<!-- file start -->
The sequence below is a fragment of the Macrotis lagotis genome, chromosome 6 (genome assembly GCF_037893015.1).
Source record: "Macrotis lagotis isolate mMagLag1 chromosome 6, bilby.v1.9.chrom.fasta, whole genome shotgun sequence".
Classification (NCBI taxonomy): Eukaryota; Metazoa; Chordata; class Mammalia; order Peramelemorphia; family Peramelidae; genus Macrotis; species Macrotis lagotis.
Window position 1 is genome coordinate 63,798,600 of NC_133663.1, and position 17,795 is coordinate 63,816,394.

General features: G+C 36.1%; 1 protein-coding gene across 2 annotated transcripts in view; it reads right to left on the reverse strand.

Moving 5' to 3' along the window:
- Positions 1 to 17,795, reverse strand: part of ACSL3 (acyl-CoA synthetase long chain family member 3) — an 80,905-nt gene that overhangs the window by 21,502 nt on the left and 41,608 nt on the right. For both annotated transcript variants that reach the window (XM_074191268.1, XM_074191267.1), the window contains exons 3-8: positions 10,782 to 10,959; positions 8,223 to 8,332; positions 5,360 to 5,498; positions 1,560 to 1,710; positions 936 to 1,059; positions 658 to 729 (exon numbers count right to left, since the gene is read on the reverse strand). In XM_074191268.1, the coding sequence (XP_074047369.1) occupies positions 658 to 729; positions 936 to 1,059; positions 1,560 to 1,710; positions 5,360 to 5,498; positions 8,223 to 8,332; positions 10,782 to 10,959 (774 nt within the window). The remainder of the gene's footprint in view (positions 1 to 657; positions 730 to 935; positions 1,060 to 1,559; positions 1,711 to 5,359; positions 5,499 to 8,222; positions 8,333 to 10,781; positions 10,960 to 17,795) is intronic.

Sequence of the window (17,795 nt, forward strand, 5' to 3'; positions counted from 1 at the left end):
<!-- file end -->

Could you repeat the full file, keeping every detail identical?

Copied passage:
The sequence below is a fragment of the Macrotis lagotis genome, chromosome 6 (genome assembly GCF_037893015.1).
Source record: "Macrotis lagotis isolate mMagLag1 chromosome 6, bilby.v1.9.chrom.fasta, whole genome shotgun sequence".
Classification (NCBI taxonomy): Eukaryota; Metazoa; Chordata; class Mammalia; order Peramelemorphia; family Peramelidae; genus Macrotis; species Macrotis lagotis.
Window position 1 is genome coordinate 63,798,600 of NC_133663.1, and position 17,795 is coordinate 63,816,394.

General features: G+C 36.1%; 1 protein-coding gene across 2 annotated transcripts in view; it reads right to left on the reverse strand.

Moving 5' to 3' along the window:
- Positions 1 to 17,795, reverse strand: part of ACSL3 (acyl-CoA synthetase long chain family member 3) — an 80,905-nt gene that overhangs the window by 21,502 nt on the left and 41,608 nt on the right. For both annotated transcript variants that reach the window (XM_074191268.1, XM_074191267.1), the window contains exons 3-8: positions 10,782 to 10,959; positions 8,223 to 8,332; positions 5,360 to 5,498; positions 1,560 to 1,710; positions 936 to 1,059; positions 658 to 729 (exon numbers count right to left, since the gene is read on the reverse strand). In XM_074191268.1, the coding sequence (XP_074047369.1) occupies positions 658 to 729; positions 936 to 1,059; positions 1,560 to 1,710; positions 5,360 to 5,498; positions 8,223 to 8,332; positions 10,782 to 10,959 (774 nt within the window). The remainder of the gene's footprint in view (positions 1 to 657; positions 730 to 935; positions 1,060 to 1,559; positions 1,711 to 5,359; positions 5,499 to 8,222; positions 8,333 to 10,781; positions 10,960 to 17,795) is intronic.

Sequence of the window (17,795 nt, forward strand, 5' to 3'; positions counted from 1 at the left end):